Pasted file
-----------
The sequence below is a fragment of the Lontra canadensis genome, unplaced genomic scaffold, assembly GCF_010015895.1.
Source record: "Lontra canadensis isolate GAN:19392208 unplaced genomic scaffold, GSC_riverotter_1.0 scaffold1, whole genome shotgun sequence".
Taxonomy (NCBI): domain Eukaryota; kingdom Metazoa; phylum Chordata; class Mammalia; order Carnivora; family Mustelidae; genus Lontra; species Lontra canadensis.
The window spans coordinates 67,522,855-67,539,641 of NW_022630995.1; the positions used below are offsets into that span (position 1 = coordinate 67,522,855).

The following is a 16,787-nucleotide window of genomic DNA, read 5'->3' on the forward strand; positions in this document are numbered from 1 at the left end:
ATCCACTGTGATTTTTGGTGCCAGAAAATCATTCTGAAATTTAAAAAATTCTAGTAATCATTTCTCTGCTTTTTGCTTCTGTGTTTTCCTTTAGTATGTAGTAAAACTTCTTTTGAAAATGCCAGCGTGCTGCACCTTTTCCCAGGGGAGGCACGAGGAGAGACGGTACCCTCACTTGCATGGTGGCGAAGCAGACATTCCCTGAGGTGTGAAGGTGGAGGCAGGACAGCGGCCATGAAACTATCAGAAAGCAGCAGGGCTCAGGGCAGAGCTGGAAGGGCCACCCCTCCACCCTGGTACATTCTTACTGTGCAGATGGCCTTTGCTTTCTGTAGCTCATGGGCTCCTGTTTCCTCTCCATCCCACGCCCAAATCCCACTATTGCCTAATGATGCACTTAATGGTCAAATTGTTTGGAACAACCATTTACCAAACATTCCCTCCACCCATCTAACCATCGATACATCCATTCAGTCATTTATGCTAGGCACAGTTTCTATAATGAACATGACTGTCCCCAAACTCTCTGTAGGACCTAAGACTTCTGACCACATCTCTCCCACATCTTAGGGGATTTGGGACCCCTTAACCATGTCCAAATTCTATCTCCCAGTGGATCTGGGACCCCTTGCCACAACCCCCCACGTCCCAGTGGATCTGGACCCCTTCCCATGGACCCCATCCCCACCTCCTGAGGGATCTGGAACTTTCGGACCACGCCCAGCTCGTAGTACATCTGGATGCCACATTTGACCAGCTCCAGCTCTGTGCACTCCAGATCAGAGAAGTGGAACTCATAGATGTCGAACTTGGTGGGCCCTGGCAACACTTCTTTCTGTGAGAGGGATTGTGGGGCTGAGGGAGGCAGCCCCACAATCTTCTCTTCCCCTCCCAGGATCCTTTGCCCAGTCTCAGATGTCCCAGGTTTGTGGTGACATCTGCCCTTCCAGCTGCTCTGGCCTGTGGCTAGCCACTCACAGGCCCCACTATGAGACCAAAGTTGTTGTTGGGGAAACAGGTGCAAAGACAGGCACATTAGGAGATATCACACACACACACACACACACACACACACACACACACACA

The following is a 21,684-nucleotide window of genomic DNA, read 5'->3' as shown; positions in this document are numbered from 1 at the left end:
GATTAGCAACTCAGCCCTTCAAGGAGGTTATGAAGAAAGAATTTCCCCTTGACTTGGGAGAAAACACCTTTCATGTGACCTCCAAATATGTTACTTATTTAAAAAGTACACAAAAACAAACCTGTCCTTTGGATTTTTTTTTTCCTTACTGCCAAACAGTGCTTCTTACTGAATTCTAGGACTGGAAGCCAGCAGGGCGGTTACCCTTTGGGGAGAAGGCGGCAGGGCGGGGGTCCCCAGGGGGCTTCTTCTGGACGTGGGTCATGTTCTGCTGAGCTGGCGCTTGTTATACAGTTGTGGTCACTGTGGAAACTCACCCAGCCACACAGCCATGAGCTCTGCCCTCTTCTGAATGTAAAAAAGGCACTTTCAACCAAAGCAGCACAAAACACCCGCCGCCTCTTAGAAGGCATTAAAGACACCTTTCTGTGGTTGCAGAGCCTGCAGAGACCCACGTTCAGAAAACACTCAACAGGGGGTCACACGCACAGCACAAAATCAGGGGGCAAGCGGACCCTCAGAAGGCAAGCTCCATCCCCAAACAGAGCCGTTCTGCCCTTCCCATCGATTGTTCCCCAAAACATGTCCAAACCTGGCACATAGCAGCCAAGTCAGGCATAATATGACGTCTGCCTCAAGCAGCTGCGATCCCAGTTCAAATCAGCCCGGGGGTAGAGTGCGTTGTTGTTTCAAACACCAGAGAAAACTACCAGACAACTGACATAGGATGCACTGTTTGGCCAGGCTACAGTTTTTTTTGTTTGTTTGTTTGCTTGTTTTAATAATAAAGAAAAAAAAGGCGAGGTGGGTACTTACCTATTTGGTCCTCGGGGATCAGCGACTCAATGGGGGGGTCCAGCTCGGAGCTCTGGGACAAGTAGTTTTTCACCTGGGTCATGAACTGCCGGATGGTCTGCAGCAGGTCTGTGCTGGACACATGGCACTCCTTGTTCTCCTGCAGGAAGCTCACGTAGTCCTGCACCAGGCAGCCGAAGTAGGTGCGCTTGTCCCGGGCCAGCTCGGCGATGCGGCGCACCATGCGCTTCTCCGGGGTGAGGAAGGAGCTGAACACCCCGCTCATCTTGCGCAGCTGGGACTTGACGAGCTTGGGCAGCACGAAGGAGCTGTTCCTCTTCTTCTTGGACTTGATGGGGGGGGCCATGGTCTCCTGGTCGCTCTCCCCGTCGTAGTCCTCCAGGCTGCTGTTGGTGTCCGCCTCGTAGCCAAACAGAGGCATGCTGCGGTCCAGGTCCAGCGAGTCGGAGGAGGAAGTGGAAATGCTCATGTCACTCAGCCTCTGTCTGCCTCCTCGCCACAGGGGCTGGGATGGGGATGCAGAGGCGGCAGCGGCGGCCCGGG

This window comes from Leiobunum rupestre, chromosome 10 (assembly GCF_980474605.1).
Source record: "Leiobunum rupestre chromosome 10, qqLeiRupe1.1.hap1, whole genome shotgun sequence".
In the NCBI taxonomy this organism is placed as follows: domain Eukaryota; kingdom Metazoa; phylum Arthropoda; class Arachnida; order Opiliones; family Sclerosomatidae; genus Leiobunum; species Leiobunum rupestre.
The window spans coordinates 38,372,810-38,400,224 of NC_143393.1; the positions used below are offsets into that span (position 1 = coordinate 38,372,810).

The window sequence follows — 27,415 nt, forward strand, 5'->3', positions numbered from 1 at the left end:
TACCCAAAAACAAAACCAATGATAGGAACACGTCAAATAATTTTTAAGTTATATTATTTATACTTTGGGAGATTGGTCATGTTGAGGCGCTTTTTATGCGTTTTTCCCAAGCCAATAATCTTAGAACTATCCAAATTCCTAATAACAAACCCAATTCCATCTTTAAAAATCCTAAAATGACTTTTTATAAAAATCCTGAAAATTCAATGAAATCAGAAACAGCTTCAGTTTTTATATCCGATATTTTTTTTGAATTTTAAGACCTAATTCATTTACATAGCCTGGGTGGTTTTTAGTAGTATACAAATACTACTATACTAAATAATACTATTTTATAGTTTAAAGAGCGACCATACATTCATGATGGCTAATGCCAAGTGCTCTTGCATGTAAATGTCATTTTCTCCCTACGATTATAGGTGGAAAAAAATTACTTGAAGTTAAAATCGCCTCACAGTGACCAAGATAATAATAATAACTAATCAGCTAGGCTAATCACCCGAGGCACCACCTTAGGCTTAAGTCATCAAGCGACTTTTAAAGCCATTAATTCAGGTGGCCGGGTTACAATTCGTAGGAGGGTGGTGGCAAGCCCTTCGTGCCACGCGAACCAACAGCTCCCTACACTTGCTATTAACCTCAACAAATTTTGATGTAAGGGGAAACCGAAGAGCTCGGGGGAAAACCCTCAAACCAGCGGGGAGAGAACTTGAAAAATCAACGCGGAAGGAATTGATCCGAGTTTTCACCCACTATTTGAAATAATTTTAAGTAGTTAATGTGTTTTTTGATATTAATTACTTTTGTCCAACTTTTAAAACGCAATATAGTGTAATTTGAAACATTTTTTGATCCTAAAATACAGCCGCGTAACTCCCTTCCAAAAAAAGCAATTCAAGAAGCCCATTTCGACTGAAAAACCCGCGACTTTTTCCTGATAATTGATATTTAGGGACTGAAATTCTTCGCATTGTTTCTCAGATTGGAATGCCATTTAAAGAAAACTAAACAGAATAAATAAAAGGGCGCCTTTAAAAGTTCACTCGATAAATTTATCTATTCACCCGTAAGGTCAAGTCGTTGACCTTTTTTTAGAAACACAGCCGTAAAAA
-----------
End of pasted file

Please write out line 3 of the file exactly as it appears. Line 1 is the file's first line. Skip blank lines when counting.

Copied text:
Taxonomy (NCBI): domain Eukaryota; kingdom Metazoa; phylum Chordata; class Mammalia; order Carnivora; family Mustelidae; genus Lontra; species Lontra canadensis.